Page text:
I love the letter V.
But it has nothing to do with this post.
So, Pope Benedict XVI has apologized for his remarks in Regensburg last week in which he quoted a 14th Century Byzantine emperor who said not nice things about Islam and the Prophet Muhammad. During the speech, twice before the quote and once after, the Pope indicated that he was merely quoting a historical figure, and not advocating said historical figure's positions.
Predictable outrage ensued, although on a smaller scale than that following the recent publication of some stupid cartoons. Now, the Pope has apologized by saying exactly what he said in the speech in the first place, namely, that he was quoting Emperor Manuel II Paleologos (great name, by the way) and not speaking from his own opinions.
Unsurprisingly this apology has been cited by some sources as not nearly enough to satisfy all Muslims (some of whom will not be satisfied until the Pope converts to Islam). To prove the Emperor's point about Islam and violence, an Italian nun was shot in the streets of (the Islamic Courts Union ruled city of) Mogadishu, while some Iranian chap announced the Pope and George Bush were united in an attempt to bring back the Crusades. (In fairness, the Iranian chap is only doing what politicians worldwide do every day, namely creating false bogeymen to frighten the populace and make them forget about their real problems, all of which are caused by politicians. I should not blame Islam for the general curse of politics.)
Of course, Christianity is hardly a religion historically known for peace and love, at least in a geopolitical sense. The mass collectivization of Native Americans, African colonialism, the Crusades, all these wonderful aspects of world history and more were borne on the shoulders of our pathetic inability to grasp the true meaning of Christ's injunction to love our neighbors as ourselves. Perhaps the Pope could start a dialogue among Christians about whether we have truly atoned for these historical blemishes on our own record. We're all quick to announce that we can catch more flies with honey than vinegar, yet world history before and after Christ's appearance has been little more than vinegar. That said, of course, the Crusades were over six hundred years ago and it's time to bury the damn hatchet. I frequently hear the refrain that "memories are long" in this part of the world. What this really means is that people in this part of the world are stuck in the past. It's time to start moving forward, not looking over our shoulders hoping somebody will turn into salt.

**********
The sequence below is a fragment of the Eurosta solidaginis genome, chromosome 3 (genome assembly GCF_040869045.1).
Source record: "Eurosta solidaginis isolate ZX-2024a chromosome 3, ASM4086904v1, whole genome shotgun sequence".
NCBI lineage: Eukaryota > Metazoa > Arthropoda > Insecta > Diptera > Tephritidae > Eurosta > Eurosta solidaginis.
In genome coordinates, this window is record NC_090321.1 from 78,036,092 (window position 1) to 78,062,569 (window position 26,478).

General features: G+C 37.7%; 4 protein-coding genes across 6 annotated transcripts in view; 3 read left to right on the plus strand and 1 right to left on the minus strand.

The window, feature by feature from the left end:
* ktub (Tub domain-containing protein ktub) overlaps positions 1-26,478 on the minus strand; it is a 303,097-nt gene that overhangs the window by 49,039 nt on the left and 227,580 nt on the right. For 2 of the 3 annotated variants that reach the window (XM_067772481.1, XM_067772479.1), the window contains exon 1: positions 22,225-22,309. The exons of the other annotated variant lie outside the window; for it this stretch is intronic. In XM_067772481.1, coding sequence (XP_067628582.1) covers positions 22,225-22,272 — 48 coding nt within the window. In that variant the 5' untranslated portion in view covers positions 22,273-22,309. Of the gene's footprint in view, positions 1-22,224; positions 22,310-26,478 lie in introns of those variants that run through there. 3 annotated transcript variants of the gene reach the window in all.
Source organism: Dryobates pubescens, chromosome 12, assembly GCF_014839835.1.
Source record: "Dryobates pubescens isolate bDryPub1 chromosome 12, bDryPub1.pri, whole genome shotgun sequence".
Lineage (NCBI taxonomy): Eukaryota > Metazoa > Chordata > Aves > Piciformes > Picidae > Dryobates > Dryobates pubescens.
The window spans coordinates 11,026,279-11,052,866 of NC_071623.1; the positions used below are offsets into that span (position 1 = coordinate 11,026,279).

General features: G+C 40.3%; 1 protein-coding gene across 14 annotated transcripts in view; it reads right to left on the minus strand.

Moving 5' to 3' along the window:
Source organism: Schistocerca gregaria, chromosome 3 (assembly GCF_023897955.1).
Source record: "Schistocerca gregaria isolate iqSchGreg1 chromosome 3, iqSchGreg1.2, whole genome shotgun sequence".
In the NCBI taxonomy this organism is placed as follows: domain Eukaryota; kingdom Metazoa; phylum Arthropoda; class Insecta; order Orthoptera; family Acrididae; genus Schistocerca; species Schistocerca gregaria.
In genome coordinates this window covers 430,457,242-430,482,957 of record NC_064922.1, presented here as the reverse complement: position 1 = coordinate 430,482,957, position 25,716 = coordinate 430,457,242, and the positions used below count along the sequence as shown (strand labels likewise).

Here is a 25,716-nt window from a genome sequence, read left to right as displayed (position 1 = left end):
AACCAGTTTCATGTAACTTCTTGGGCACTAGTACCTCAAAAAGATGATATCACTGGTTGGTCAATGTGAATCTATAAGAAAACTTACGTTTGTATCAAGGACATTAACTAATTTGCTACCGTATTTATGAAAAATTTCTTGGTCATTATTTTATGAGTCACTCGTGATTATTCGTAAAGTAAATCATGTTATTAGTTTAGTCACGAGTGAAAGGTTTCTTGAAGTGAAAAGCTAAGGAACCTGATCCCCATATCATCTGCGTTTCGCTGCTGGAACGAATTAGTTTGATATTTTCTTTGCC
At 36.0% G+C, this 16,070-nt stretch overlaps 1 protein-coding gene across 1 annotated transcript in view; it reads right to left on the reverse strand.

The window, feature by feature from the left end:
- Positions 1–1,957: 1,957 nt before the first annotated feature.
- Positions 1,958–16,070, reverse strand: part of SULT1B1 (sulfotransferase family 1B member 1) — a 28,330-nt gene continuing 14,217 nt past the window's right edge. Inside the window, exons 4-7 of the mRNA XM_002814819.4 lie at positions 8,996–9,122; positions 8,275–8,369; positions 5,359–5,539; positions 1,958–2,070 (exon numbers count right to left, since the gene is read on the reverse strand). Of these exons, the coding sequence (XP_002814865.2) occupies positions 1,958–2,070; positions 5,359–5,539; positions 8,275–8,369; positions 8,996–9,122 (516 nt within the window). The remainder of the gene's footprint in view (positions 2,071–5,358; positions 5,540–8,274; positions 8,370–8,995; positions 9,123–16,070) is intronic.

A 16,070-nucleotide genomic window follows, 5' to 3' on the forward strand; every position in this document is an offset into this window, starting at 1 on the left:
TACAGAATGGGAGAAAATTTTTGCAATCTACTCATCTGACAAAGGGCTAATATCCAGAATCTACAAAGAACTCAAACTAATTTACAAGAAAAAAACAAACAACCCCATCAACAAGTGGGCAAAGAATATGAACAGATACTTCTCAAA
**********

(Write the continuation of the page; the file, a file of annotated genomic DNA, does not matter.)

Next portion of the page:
Not to let the Islamic leadership off the hook, either. Pakistani President Pervez Musharraf has said that "efforts to link Islam and terrorism should be clearly opposed." He is, of course, correct, but I wonder whether he couldn't start matters at home. Musharraf is, after all, the fellow whose country happens to be harboring Osama bin Ladn. Perhaps, if the good General/President is really concerned about the link between Islam and violence in the minds of Westerners and Christians, he could start by condemning the 9/11 attacks, the Madrid bombing, the London metro bombings, etc. etc. etc., and encouraging his fellow rulers of Muslim countries to do the same in absolutely unequivocal terms. This would be far too much to ask, of course. It's much easier to complain and riot and force the Westerners and Christians to apologize for every perceived slight to you, while continuing to foment anti-Western sentiment among your own people in order to cling to power.
I'm slowly coming to realization that all world leaders everywhere at petty, cloying little assholes not worthy of the leadership positions thrust upon them by a confused and bitter public. We don't need a revolution in one country. We need a revolution in every country.